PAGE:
Anne Lamott on writing and why perfectionism kills creativity

Just another reason why good or done is better than perfect. 

Winter salad with ahi from my favorite SoCal spot, Tender Greens. This article highlights some of what makes them cool: http://www.fastcompany.com/3004998/how-farm-table-restaurant-chain-tender-greens-sprouts-entrepreneurs

  1. Camera: HTC HD7

Weihnachtsmarkt at the Naturpark Spessart, Bavaria, Germany. 

  1. Camera: Nikon D40
  2. Aperture: f/3.5
  3. Exposure: 1/6th
  4. Focal Length: 18mm
"Your desk is for executing; do your thinking elsewhere."
— Justin Jackson

(Source: justinjackson.ca)

When we woke up this morning in Leipzig and it was snowing, Scott said “oh, it will all melt in a few hours.” This is what it looked like eight hours later. No, it did not melt. Yes, it kept snowing. And yes, it was completely magical. Much like the people here in Minneapolis, folks were still riding bikes in spite of the snow. 

  1. Camera: Canon PowerShot SD1200 IS
  2. Aperture: f/2.8
  3. Exposure: 1/20th
  4. Focal Length: 35mm
"Jill Kelley, a glamorous Florida socialite…"

- The Atlantic, The Impact of the Petraeus Scandal in Afghanistan

Can we stop using pointlessly subjective adjectives like “glamorous” to describe this woman? And when did “socialite” become a functional job title? What does that even tell us about what Jill Kelley actually does? Based on what I’ve read, I’m not exactly a fan of of Jill Kelley (Republican social climbers aren’t really my people) but I don’t think this description belongs in an article from a serious news source about a political scandal. 

Perseverance. It took a few tries, but this turtle kept working until he made it all the way onto the rock. - Classical Chinese Garden, Vancouver BC. 

  1. Camera: Canon PowerShot A70
  2. Aperture: f/4.8
  3. Exposure: 1/160th
  4. Focal Length: 107mm

This was beautiful day for a ride through rural South Dakota. We were following the Lewis & Clark trail, on a short self-supported adventure. My dad, and three of his friends and I spent four (well, they did five) days riding along the Western edge of Iowa up to Yankton, South Dakota. The beauty of the Loess Hills in Western Iowa and the amazing open skies in South Dakota are not what most people expect.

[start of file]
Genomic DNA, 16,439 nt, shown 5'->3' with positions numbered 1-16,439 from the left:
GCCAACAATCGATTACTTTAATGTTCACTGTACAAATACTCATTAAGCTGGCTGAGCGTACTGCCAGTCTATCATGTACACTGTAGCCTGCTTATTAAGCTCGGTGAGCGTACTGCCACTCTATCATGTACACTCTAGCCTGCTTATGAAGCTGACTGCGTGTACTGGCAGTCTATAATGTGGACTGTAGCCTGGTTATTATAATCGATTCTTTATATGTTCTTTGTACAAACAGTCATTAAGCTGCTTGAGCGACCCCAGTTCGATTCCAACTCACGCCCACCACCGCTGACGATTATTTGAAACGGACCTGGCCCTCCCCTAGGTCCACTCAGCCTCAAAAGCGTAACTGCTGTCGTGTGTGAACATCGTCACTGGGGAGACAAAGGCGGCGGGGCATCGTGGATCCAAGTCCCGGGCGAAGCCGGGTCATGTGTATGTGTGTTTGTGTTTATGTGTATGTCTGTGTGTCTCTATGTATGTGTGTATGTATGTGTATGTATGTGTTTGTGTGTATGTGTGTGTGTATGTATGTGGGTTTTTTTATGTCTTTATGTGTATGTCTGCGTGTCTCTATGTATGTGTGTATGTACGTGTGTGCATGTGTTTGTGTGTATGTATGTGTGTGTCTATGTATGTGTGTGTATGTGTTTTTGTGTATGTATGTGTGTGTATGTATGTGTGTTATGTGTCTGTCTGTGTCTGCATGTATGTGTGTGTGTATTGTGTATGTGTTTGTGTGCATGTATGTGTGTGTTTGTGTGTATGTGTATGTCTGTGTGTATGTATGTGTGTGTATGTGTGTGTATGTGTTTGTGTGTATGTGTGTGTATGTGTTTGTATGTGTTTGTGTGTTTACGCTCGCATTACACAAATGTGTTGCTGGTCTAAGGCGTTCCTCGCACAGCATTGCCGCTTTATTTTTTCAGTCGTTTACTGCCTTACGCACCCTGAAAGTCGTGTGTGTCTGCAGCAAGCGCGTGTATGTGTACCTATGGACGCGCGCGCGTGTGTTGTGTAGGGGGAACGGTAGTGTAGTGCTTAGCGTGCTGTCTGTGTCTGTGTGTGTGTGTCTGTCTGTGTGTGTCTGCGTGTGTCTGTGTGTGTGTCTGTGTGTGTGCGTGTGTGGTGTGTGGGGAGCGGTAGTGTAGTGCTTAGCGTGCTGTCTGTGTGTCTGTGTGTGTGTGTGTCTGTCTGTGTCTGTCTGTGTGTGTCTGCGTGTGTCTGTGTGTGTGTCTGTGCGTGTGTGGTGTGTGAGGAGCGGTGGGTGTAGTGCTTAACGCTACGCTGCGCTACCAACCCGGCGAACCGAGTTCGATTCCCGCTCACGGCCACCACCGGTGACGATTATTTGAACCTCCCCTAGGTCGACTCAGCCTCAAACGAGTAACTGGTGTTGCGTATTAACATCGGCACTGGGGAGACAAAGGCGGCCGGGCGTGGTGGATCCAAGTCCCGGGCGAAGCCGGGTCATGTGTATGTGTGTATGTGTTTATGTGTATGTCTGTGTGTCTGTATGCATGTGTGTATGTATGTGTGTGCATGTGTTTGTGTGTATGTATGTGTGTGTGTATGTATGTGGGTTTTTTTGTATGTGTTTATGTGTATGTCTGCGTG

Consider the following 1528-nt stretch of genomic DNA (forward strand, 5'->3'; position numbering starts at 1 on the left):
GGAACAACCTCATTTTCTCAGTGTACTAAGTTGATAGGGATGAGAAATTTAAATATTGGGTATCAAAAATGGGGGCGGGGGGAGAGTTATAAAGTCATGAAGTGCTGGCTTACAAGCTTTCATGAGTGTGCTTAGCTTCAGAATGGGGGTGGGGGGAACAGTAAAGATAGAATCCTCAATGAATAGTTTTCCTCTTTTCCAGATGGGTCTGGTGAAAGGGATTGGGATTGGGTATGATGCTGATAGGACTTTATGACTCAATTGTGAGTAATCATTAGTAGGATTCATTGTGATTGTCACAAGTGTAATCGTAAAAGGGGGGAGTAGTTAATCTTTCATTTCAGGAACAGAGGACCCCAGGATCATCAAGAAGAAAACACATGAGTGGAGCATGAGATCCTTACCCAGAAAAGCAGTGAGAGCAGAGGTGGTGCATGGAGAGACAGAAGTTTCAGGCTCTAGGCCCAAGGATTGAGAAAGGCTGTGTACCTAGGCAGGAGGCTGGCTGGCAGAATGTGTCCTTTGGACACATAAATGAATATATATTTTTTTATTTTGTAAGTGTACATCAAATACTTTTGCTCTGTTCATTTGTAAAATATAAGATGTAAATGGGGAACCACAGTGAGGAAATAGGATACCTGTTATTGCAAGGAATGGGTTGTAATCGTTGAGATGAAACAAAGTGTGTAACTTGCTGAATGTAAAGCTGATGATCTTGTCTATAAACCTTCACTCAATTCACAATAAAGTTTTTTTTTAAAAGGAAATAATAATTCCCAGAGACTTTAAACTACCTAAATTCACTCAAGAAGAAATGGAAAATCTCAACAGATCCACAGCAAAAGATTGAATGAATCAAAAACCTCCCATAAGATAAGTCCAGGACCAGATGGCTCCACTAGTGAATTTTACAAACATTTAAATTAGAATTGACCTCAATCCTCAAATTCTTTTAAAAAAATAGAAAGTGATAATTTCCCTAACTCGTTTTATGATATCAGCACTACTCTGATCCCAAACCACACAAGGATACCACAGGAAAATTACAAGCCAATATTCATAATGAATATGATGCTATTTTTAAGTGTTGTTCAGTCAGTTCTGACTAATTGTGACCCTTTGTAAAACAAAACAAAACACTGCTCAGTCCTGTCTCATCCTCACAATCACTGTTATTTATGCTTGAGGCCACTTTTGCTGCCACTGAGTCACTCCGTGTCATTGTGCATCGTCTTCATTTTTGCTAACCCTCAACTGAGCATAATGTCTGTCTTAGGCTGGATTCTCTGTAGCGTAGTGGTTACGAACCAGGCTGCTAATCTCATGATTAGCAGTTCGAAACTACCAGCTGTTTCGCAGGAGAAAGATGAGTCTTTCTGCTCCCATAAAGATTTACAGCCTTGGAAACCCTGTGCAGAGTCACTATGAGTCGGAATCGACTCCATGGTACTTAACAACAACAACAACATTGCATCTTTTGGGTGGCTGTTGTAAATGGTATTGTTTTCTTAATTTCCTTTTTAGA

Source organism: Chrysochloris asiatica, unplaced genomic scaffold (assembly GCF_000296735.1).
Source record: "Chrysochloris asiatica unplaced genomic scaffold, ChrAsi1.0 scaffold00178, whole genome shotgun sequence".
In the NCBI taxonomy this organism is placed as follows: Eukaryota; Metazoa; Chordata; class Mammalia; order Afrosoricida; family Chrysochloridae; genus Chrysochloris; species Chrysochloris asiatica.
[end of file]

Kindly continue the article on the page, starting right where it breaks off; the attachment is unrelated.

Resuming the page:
"In Eastern cultures … it’s just assumed that struggle is a predictable part of the learning process. Everyone is expected to struggle in the process of learning, and so struggling becomes a chance to show that you, the student, have what it takes emotionally to resolve the problem by persisting through that struggle."

Fascinating read on different attitudes towards learning in Eastern and Western cultures. It appears that comfort with uncertainty is essential to Eastern mentality, whereas the fear of failure continues to paralyze Western thought.  (via explore-blog)

The article & research also highlights this: 

For example, Stigler says, in the Japanese classrooms that he’s studied, teachers consciously design tasks that are slightly beyond the capabilities of the students they teach, so the students can actually experience struggling with something just outside their reach. Then, once the task is mastered, the teachers actively point out that the student was able to accomplish it through hard work and struggle.

This relates back to what I see as an ongoing deficit in American education - we spend a lot of time concentrating on ensuring that everyone meets a baseline level, but not much challenging the brighter students in the class. As encapsulated: 

Leon Botstein, president of Bard College, himself a conductor and a former wunderkind, remarked dryly, “If Beethoven were sent to nursery school today, they would medicate him, and he would be a postal clerk.”

- From the New York Times Magazine, November 4, 2012: How Do You Raise a Prodigy 

Fall is definitely my favorite season for riding.  Fall is definitely my favorite season for riding.  Fall is definitely my favorite season for riding. 

Fall is definitely my favorite season for riding.